Research expertise from overseas benefits local researchers
Hindering factors Inability to retain scientists locally
  Ad-hoc projects do not lead to capacity building
Environmental enhancers  
Supporting factors Need to have access to computers, internet and staff
  Need to have research funding
  Availability of peer mentoring
  Availability of computers, internet and online library access
  Local research centre
  Assistance programme and funding incentives
  Whole package of support within a department
Hindering factors Limited resources, infrastructure and funding
  Contract expiration and the need to compete for funding
  Low wages and limited employment opportunities

Table 4: Factors that may support or hinder efficacy of interventions to increase research activity by clinicians.

Teach research knowledge: All the papers stressed to varying degrees the importance of participants acquiring research knowledge and that this could be taught. Most of the papers had training workshops and courses designed to instill knowledge [38-44] and may have formed a part of another intervention [43-55]. Only three studies [38-56] had a quantitative assessment of knowledge before and after the training workshop and one used qualitative methods [44]. The courses ranged from a few days for a workshop to a few years as in the case with those doing higher qualifications (e.g. PhDs). Teach/Mentor research skills and attitudes: Research skills were taught both formally and informally as part of University courses or in-service training. These were effectively done over a longer period, usually associated with higher training such as in a Ph.D. and invariably accompanied by sustained mentoring. Participants tend to develop lasting positive attitudes to research as a result of the long training [21-56].

Enhancement of the research environment: A supportive health research system enabling a research environment may include various enabling functions such as mentoring, funding, collaboration, technical support, infrastructure and policies [42-44].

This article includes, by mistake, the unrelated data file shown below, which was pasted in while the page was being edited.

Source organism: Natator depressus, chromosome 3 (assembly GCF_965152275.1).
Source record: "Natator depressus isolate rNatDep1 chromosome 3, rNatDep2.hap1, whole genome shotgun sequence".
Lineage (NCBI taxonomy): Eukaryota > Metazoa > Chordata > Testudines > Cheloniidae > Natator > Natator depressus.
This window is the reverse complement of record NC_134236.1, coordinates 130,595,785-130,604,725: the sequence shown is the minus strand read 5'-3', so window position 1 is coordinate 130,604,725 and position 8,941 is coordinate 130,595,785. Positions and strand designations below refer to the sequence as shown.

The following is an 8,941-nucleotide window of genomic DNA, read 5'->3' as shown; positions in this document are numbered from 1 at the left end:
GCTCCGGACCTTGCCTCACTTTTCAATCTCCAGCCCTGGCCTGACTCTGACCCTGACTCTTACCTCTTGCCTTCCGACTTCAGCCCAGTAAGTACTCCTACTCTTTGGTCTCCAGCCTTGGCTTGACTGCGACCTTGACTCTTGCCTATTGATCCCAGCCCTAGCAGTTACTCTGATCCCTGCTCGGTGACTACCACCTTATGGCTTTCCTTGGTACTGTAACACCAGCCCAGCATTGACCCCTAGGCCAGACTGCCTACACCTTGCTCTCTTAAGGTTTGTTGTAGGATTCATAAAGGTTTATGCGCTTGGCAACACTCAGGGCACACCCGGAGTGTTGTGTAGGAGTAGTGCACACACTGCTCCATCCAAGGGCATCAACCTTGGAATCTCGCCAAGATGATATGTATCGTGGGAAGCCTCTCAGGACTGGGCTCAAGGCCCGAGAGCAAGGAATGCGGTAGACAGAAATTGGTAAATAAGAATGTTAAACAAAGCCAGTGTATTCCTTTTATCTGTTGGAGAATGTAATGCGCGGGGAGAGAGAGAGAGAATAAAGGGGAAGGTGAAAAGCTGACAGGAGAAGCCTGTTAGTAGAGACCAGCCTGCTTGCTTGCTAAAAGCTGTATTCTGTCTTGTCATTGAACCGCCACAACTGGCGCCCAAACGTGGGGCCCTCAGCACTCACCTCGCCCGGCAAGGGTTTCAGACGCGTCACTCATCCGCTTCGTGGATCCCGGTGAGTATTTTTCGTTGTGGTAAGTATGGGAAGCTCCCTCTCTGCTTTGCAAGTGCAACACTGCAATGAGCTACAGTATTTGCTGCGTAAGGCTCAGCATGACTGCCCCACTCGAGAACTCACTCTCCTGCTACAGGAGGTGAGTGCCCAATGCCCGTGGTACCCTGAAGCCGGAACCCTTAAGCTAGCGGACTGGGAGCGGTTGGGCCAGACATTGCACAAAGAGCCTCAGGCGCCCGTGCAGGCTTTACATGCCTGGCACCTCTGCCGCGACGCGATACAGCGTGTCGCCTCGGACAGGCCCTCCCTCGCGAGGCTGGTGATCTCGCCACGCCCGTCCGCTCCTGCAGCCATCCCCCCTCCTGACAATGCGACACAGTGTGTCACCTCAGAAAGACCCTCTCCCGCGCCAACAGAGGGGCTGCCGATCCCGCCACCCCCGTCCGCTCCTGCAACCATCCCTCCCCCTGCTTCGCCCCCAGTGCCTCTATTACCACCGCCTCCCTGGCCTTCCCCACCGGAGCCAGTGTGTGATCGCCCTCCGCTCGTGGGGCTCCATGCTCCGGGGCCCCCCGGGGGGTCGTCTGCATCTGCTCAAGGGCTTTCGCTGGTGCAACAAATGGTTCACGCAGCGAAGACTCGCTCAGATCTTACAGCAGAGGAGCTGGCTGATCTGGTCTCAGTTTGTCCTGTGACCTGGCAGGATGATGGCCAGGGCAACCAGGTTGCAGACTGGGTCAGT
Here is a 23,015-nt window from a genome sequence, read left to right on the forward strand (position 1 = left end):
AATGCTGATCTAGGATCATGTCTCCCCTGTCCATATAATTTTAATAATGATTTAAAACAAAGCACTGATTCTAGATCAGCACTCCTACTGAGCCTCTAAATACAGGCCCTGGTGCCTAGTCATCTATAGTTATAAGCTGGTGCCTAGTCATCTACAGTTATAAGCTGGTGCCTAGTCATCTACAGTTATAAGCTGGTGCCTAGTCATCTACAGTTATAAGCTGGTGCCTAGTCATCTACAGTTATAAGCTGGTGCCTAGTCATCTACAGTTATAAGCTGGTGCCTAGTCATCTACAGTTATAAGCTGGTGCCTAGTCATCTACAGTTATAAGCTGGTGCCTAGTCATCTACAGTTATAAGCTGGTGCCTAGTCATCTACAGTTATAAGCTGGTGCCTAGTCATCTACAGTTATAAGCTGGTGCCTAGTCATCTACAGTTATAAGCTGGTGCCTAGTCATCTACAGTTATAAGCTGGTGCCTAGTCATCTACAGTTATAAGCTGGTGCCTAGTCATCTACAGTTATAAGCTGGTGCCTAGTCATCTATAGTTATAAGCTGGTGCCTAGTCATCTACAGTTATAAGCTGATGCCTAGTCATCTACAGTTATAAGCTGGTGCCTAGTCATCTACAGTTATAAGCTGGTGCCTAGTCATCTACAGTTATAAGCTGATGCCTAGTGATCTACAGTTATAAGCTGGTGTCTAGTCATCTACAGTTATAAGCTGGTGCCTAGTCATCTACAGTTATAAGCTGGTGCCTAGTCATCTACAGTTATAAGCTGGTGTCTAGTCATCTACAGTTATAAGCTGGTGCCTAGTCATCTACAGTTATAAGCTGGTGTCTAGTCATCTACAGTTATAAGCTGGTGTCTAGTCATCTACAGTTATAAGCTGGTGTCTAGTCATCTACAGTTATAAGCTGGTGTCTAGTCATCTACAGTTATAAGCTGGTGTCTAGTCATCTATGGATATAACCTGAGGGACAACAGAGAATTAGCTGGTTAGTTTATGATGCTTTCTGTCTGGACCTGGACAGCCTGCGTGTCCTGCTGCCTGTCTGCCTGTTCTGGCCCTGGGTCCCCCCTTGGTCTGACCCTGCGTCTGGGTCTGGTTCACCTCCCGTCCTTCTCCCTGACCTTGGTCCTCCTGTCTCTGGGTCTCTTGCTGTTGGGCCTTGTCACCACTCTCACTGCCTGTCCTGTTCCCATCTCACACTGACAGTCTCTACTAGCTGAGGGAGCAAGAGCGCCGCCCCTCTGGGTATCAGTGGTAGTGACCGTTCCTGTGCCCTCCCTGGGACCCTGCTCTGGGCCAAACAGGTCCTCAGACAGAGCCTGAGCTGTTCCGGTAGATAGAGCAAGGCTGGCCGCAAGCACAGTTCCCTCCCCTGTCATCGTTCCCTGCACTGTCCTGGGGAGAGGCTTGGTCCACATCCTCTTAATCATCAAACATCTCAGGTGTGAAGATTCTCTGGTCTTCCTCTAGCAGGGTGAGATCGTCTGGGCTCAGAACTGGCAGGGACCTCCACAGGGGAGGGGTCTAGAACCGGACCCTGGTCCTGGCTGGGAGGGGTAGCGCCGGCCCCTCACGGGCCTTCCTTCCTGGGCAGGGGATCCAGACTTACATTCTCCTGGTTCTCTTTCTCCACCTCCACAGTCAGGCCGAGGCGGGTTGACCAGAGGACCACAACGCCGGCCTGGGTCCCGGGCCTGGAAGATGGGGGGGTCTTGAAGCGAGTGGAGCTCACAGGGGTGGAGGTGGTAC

Properties of training workshops

We decided, due to the wide scope of the interventions and properties, to narrow our review focus to the properties of training workshops. Progressive focusing is a well-established technique in qualitative methods [57] . Training workshops, as in other educational workshops, have generic properties. Those training clinicians for knowledge, skills and attitudes are no exceptions although each workshop may be discipline or topic-specific, which in turn determines objectives, content and delivery. Some of the workshops were designed to impart knowledge and others were designed to teach skills and a positive attitude for research.

Theories of why the various interventions may or may not work

We identified from the data many potential theories about why interventions may or may not work. Four should be of particular interest to policymakers in LMIC.

Theory 1: Research workshops are more beneficial to clinicians with research experience: The theory is based on the premise that although measurable knowledge is gained from workshops, clinicians without research experience will not be able to build on that knowledge and basic skills without the “learning by doing” [46] and other components of research training and support were in place. Research knowledge in itself does not necessarily translate to intention to perform research let alone actually performing it. A clinician with experience in clinical research will most likely utilise knowledge gained from a workshop. Workshops should not be viewed as an adequate medium to instruct on research methods, but rather, it should be viewed as one medium of instruction in blended learning [58] and should be used as a “booster” for new-but-limited or revised information. Most medical universities in HIC and LMIC offer research workshops in clinical research over a few days with syllabuses covering basic research concepts with coursework aimed at assisting residents and medical students develop research proposals [59,60]. However, no long-term evaluations of these workshops have occurred to determine whether defined outcomes had been achieved [e.g. research projects completed or publications generated]. There were attempts at different measures with one having 9 of its 32 participants “discussing potential research with partners” 9 months after workshop [61]. There was no literature referring to research workshops attended by clinicians with research experience. Therefore, this theory has not been supported but it remains testable. A proven theory would be: Research workshops increases research knowledge of clinicians (albeit for a short time).